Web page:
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Mortality Risk Greater for Those Taking Medication for Anxiety or Insomnia


If you take medication for anxiety or problems sleeping, you may be increasing your mortality risk by 36%. This is according to a study published recently in the Canadian Journal of Psychiatry.

The research, led by Dr. Genevieve Belleville of Universite Laval’s School of Psychology, involved the analysis of survey data for 14,000 Canadian residents between the ages of 18 and 102. The data spans 12 years and includes information pertaining to health, social demographics, and lifestyle obtained from surveys conducted every two years.

The mortality rate of those who indicated they used medication for anxiety or insomnia at least one time within the month prior to the survey was 15.7%. Those who didn’t report that had a much lower rate at 10.5%. When other risk factors such as physical health, use of alcohol or tobacco, depression, and degree of physical activity were factored out, the mortality risk of those who used drugs for anxiety or sleep was 36%, per Dr. Belleville’s calculations.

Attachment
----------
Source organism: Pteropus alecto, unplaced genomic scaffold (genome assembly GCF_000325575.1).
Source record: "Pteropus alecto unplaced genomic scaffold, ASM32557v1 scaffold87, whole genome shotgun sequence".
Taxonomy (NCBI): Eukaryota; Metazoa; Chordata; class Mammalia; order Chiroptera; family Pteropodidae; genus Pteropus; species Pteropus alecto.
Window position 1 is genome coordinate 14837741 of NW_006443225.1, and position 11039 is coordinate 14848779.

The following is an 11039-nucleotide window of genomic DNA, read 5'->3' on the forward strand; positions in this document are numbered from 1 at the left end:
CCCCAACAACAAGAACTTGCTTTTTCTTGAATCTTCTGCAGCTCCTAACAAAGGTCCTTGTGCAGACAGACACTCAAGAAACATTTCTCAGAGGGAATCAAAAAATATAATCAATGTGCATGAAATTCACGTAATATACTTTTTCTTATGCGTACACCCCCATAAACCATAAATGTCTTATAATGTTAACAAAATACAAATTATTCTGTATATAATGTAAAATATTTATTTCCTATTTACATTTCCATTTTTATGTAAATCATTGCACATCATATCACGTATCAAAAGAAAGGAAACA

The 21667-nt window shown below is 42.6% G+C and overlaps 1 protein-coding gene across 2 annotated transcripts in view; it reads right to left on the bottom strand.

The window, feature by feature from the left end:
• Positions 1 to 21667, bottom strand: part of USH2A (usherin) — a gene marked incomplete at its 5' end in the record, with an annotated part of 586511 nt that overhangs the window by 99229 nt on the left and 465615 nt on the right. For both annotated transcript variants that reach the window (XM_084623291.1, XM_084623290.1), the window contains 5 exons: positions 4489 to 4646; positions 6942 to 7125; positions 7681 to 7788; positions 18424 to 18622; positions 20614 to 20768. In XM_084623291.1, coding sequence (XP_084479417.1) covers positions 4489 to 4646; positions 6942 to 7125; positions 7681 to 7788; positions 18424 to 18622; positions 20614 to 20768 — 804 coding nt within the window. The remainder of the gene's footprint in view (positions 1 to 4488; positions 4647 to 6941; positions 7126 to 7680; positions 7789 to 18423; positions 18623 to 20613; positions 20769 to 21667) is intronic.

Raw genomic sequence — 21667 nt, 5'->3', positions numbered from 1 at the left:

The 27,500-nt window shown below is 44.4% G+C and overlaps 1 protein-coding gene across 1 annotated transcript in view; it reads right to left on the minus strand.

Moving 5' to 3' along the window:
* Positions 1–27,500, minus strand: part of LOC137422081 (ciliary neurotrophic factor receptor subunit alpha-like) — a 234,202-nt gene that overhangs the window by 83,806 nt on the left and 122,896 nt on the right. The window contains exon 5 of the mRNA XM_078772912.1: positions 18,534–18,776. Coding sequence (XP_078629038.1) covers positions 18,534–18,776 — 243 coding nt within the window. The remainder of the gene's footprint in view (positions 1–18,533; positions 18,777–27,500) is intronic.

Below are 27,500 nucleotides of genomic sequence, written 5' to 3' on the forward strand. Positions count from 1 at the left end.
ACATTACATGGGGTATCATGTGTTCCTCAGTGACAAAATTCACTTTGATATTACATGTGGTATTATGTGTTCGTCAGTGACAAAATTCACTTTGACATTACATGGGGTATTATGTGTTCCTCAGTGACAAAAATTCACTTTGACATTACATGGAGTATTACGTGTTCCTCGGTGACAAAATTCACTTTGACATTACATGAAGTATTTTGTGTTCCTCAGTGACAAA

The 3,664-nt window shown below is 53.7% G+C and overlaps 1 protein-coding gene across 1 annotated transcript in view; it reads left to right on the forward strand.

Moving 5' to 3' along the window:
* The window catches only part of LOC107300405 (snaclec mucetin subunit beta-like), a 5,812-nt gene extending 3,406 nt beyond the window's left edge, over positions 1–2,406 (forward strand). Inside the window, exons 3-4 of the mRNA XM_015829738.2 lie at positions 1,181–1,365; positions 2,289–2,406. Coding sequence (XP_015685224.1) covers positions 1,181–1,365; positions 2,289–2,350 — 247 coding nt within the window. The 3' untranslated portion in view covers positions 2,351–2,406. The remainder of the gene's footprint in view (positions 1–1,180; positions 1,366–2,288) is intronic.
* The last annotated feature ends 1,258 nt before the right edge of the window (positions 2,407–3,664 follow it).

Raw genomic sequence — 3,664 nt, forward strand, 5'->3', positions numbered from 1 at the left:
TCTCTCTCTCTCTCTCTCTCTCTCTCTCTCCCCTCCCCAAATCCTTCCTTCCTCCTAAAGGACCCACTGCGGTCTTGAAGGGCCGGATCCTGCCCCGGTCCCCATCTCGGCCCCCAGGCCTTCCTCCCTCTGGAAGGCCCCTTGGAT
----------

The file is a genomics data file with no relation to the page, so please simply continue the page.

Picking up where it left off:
The increased risk may be due to things such as the effects of anxiolytic medications on coordination, mental alertness, and reaction time – each of which could contribute to a person falling or having other types of accidents. These medications may also exacerbate respiratory problems while the person sleeps, and also impair judgment – leading to greater suicide risk.

While more research needs to be done to fully understand the connection, it is important to remember that these medications should be used with caution and taken only as prescribed, if at all. Psychotherapy can be very effective in treating anxiety and many sleep issues.


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